Here I am with my cousin, she’s giving my prego-belly a squeeze and rub, which makes me wonder if she was making a wish, or quietly chanting ‘wax on- wax off‘ (I should just stop here because now all you can think about is Ralph Macchio).
Though miles take us apart and e-mail keeps us together, it makes me so happy knowing that we were sharing this moment together and… I loved that sweater I was wearing. Seriously. It was a sweater that made me want to be pregnant all of the time. I wish I could find one that made me want to exercise all of the time.
When I think about this day, my baby shower, I scan my memories and find myself in the living room surrounded by so many wonderful friends and relatives. As I reminisce, I’m sitting here thinking “Why didn’t I ask more questions?, Why didn’t I take notes?“.
I know why, because I was too busy eating cake and enjoying being pregnant, the way it should be. Plus, they all made it look so easy. Motherhood that is.
No one knows what’s coming down the pipes, what life has in store for us. It took me a while to get the hang of it, and quite frankly I don’t know if I’ll ever be fully there, but luckily I realized that it’s better to be present, be in that moment and enjoy it as much as you possibly can. Because. You have no idea.
Suddenly I want to go back in time, surround myself with all of these women, Moms that could reassure me that whatever comes my way, I’ll be able to handle it. I want to thank them all over again, and take more pictures… and give them more hugs.
Fast forward to today. Two kids later. A lot of life lived, no regrets but some missed opportunities for sure, and I find myself a little stuck. One of those moments where I might need to go two steps back before I can go two steps forward.
Counting down the days, I start getting ready for my century ride. Making a list, pushing a little harder, wanting another month for training, and another month just to build in some nap times.
I connect with friends and family, borderline begging them to share my fundraising link, practically on my knees, and if you know me, unless I’m praying or picking up peanut M&M’s off of the floor it’s not a comfortable position for me to be in.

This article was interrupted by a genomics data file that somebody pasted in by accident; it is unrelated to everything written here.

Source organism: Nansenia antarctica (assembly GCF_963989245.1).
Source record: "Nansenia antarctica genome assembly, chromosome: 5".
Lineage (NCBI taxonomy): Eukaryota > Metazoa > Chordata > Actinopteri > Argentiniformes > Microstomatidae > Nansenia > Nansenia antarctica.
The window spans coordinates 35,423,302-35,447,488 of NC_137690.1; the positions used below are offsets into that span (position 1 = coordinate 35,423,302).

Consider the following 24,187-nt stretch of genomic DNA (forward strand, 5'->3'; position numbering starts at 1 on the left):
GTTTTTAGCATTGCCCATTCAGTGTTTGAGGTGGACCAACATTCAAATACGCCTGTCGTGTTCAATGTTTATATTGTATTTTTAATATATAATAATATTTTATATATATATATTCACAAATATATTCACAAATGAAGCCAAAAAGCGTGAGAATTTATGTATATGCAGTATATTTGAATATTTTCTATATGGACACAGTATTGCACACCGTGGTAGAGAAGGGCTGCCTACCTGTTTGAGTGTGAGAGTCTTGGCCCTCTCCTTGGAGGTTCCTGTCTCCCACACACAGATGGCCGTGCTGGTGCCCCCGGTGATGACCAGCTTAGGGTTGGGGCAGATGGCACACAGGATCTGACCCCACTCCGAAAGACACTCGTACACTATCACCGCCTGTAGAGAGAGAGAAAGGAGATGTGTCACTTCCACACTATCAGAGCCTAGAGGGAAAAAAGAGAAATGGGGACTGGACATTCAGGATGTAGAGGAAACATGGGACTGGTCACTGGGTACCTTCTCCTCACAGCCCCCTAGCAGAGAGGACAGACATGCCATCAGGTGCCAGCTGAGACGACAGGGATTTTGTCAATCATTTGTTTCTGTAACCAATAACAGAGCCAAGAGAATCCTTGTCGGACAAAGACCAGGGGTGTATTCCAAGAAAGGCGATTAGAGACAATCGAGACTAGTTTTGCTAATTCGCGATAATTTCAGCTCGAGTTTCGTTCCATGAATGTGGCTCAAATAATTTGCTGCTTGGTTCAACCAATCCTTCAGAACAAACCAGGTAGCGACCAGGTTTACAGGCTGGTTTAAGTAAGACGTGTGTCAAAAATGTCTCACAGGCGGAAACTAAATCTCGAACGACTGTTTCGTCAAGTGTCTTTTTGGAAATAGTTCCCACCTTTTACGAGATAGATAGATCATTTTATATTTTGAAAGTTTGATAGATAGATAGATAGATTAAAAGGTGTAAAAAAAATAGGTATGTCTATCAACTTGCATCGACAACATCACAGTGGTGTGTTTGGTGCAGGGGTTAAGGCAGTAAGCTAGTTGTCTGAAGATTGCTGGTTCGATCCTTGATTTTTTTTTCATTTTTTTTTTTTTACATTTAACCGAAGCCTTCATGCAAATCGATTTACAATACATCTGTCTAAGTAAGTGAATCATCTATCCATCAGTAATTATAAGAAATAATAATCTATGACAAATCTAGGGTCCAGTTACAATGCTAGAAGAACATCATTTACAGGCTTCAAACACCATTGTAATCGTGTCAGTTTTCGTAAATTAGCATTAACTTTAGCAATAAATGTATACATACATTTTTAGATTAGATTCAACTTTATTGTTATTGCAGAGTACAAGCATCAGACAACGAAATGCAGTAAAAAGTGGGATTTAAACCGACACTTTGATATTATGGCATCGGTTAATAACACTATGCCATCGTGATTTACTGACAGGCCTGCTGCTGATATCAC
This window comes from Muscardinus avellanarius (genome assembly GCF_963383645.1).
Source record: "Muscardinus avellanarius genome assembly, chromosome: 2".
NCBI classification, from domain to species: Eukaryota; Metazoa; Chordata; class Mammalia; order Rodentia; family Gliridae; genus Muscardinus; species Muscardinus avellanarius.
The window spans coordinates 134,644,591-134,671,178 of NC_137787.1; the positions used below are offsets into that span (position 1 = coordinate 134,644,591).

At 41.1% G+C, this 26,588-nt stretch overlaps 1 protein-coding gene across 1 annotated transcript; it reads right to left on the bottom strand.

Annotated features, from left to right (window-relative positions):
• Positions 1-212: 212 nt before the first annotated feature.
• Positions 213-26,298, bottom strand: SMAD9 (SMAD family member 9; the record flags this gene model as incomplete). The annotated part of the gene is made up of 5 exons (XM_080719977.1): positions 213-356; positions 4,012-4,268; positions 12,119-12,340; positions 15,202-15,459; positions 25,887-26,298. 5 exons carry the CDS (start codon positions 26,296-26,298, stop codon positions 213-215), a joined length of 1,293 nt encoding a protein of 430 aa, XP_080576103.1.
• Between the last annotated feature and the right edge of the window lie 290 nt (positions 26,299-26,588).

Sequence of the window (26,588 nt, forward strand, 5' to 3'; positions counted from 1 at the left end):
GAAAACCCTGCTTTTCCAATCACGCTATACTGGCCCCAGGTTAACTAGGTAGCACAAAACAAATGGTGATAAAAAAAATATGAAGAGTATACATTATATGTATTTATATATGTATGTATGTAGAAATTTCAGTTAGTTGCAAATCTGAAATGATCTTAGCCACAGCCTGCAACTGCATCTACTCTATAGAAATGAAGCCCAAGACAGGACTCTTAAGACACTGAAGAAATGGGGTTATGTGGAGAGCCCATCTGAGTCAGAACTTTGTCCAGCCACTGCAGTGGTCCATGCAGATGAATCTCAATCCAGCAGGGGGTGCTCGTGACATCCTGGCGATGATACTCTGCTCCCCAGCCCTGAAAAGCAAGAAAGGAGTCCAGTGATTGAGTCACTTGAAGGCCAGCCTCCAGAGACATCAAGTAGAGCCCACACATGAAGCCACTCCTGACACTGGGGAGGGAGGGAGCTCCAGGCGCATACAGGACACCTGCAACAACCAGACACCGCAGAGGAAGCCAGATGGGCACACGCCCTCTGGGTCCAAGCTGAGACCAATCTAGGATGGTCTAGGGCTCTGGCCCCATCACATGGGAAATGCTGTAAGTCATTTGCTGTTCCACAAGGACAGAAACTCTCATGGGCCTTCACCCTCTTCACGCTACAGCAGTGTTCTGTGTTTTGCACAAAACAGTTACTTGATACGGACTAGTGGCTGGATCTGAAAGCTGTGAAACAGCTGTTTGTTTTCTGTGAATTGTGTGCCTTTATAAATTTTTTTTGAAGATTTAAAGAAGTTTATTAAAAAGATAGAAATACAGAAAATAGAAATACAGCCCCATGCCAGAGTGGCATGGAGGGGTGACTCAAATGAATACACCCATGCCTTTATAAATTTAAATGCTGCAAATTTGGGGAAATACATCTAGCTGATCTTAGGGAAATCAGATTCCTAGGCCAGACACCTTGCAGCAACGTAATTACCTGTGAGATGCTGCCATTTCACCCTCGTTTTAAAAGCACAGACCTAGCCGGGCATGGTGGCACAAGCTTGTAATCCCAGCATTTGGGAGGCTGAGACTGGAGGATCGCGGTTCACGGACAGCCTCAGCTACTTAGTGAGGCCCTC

Then, in between getting over my fear of being on the road and being clipped into my pedals I talk with families that are working through a new diagnosis, a whole different kind of fear. I reassure these mom’s that they can do this, and I won’t lie, it won’t be easy, it won’t be like before, but the after will work out, and we’re in this together. There will be people that will support them and give them strength when they need it.
While I’m talking to them I can’t help but think of my own before, like that moment at my baby shower, feeling blissfully pregnant, my cousin rubbing my belly, eating, laughing and eating some more. All the while, pushing back any fears a new mother might have, praying that my delivery will go well, and counting down the days until I can bend over again without feeling like I’m going to stop, drop and roll.
We’ve all been there, there is always a before. Before the diagnosis, before kids, before marriage, before they got sick. Life is full of before’s…but I find that it’s the after that takes our breath away, most of the time we never see it coming and we have no idea.
Logan’s arrival was so fitting given his personality. The night before, I had been watching documentaries, Jane Goodall and the Dalai Lama to be exact, I’m not saying that he is an enlightened gorilla, but hey…this kid has shared some pretty profound things, and no doubt he was swinging from the bars on the playground and eating bananas while doing it.
On our way to the hospital there was not a single car on I-94 going into Milwaukee, headed towards the Lakefront, I remember thinking how odd that seemed. When we made it to the hospital it was quiet, just the doctor, a nurse, my husband and I in the room during delivery. All was quiet, just the way he likes it.